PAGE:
Last Saturday, residents from all over the city went to the Seaport to ask: “Where the good jobs are for us?” There, we kicked off the Campaign for Wealth and Income and publicly posted “A Challenge to Boston,” saying that the city’s residents, particularly its residents of color, have worked for decades to build the vibrant, creative city we all want to live in. We have done the work—neighborhood by neighborhood—to make the city attractive to others who want to live here. And we want to live here, too. We want to continue contributing to the city and our neighborhoods—to make it the city we all want. But to do that, we need our fair share of good jobs.
About 72 percent of Boston’s jobs go to people from the suburbs—and more than 75 percent of the income leaves the city every week, every paycheck, according to the 2011-2015 American Community Survey. Education and training are not enough. The city of Boston’s own data show that residents are paid less than suburbanites at every education level; that people of color are paid less than white people at every education level; that the median wage for a white worker in Boston with a four-year degree is $70,678 while for a black worker with a four-year degree, the median is just $37,771.
We are smart. We are experienced. We are skilled. We work hard. But we have been excluded. If some of us get discouraged, who can blame us?
On Saturday, as before, residents testified to our situation:
“I had a good job, but the rules were applied to me differently than to others. … I was pushed out. Others were pushed out, too. … Where is the job for my son? … I worked hard to go to college. It was supposed to lead to a good future for me and my family. But now my job pays so little, my son says there’s no point in him finishing school.”
Public funds, public land, and public decisions are contributing to jobs and development in Boston – $18 billion in the Seaport alone, according to news reporting. It is our real estate taxes that pay these bills. And our taxes have soared in the last few years.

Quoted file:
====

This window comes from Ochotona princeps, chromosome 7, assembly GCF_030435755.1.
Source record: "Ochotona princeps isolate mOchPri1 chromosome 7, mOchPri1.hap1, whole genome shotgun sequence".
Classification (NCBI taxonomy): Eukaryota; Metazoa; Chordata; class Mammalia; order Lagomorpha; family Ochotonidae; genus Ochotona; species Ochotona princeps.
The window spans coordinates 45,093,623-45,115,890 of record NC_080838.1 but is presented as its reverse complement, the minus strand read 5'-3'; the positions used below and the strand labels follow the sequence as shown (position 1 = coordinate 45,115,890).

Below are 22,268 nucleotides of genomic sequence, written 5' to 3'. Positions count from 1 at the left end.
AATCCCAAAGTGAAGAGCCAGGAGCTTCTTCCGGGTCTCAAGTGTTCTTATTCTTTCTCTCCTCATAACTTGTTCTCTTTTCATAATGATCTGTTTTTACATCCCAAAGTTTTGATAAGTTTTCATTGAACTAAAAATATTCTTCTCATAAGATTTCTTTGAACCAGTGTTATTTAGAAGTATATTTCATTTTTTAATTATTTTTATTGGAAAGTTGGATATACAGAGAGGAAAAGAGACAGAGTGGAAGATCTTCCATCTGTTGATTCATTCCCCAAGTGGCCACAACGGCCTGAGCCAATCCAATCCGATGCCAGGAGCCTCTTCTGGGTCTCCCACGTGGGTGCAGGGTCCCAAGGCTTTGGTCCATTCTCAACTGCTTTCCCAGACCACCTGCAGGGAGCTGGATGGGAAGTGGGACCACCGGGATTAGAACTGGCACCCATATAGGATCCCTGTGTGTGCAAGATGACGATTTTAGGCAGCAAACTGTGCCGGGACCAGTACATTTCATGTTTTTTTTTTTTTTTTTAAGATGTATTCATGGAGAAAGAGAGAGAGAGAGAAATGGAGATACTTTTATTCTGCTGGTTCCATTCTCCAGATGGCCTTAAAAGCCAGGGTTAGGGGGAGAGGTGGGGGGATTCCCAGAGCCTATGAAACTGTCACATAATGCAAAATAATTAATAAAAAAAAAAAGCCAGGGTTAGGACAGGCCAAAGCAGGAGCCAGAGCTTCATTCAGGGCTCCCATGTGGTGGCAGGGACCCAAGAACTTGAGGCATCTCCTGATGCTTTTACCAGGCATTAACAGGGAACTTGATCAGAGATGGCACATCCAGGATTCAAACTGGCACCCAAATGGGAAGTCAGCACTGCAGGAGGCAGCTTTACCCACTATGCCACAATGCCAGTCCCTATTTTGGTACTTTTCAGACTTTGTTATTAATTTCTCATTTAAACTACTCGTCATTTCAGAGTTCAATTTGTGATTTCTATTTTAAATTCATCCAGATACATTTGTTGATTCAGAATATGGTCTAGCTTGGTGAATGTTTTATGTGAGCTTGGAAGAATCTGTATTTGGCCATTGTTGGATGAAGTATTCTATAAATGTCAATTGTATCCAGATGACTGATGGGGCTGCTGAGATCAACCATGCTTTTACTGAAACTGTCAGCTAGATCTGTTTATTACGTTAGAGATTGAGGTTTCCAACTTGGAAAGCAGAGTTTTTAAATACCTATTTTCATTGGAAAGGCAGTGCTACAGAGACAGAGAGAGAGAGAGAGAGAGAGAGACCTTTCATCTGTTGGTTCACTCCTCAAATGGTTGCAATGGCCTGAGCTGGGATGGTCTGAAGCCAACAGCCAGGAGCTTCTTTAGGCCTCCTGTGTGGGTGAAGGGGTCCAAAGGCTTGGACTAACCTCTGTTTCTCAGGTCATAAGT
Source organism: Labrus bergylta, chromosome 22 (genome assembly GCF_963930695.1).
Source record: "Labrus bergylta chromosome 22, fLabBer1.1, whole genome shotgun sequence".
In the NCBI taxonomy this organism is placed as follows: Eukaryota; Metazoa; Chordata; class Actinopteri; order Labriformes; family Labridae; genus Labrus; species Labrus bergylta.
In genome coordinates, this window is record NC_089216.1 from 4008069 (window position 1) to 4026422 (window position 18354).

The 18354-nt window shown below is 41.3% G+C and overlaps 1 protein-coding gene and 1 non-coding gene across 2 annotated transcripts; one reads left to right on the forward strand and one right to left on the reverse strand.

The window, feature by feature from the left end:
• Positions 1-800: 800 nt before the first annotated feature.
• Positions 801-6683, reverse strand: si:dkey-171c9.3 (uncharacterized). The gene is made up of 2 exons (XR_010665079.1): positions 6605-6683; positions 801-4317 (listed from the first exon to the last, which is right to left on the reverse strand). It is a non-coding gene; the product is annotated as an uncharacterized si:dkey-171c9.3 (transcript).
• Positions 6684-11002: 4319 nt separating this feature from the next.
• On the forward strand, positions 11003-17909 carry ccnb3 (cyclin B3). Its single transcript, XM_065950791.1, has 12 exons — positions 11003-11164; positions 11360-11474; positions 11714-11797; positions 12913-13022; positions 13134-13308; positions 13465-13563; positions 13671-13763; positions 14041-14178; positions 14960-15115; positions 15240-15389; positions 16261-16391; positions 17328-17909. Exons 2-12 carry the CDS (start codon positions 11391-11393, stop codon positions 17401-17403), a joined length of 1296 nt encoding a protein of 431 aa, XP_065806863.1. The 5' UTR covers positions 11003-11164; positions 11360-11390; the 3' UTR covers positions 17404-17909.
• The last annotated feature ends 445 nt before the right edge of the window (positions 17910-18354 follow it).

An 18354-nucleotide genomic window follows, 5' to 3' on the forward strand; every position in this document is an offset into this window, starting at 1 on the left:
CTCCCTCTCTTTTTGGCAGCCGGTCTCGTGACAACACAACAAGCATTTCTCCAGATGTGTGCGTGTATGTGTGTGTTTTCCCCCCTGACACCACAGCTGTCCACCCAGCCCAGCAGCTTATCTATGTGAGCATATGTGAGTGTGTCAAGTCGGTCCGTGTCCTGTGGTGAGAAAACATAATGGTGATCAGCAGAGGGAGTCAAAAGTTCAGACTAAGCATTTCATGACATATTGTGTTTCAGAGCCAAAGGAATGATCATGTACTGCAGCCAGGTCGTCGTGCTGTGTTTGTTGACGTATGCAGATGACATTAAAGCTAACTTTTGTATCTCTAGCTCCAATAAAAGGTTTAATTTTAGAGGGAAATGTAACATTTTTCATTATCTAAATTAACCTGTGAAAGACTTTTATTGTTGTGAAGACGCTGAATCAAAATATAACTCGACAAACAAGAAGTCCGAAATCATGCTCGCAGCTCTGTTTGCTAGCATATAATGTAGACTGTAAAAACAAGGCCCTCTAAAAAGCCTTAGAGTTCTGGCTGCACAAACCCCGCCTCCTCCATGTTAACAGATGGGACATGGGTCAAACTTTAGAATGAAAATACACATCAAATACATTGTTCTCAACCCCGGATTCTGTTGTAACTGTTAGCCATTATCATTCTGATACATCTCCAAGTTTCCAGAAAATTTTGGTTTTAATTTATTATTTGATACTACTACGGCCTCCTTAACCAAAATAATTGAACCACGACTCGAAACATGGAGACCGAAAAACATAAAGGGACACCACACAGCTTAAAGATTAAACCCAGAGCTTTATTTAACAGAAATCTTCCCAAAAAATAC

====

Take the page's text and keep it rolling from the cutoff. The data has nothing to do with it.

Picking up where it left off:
If public resources and decisions are benefiting developers and employers, then we demand our share of the benefits, too. We want good jobs for the working people of Boston, for the people of color of Boston. We are proposing a new ordinance to address these issues. “Good Jobs for Boston Residents” proposes jobs that can sustain a family in Boston starting at $22/hour with 75 percent full time; 50 percent of new hires at all levels must be Boston residents, 50 percent people of color and 50 percent women; and a legal mechanism that allows for community enforcement and a “new jobs” pipeline connecting residents to downtown, Seaport, and Longwood positions.
We challenge the city to respond to the problem now, to take up our ordinance, and to follow through on the other good jobs promises that have already been made.
Signed by the following members of the Boston Jobs Coalition’s Campaign for Wealth and Income:
Chuck Turner, Darnell Johnson, Dick Monks, Marvin Martin, Priscilla Flint-Banks, and Weezy Waldstein.